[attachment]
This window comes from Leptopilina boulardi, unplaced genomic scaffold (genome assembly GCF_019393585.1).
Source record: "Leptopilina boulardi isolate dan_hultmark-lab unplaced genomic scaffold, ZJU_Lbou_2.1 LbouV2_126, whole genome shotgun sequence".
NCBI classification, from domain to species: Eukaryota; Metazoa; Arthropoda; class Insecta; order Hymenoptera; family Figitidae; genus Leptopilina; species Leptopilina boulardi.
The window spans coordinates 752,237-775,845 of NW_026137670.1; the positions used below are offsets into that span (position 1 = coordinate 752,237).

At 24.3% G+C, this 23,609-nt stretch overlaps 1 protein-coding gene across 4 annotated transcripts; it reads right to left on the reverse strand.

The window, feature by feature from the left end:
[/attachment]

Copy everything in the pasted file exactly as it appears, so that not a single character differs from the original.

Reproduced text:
This window comes from Leptopilina boulardi, unplaced genomic scaffold (genome assembly GCF_019393585.1).
Source record: "Leptopilina boulardi isolate dan_hultmark-lab unplaced genomic scaffold, ZJU_Lbou_2.1 LbouV2_126, whole genome shotgun sequence".
NCBI classification, from domain to species: Eukaryota; Metazoa; Arthropoda; class Insecta; order Hymenoptera; family Figitidae; genus Leptopilina; species Leptopilina boulardi.
The window spans coordinates 752,237-775,845 of NW_026137670.1; the positions used below are offsets into that span (position 1 = coordinate 752,237).

At 24.3% G+C, this 23,609-nt stretch overlaps 1 protein-coding gene across 4 annotated transcripts; it reads right to left on the reverse strand.

The window, feature by feature from the left end: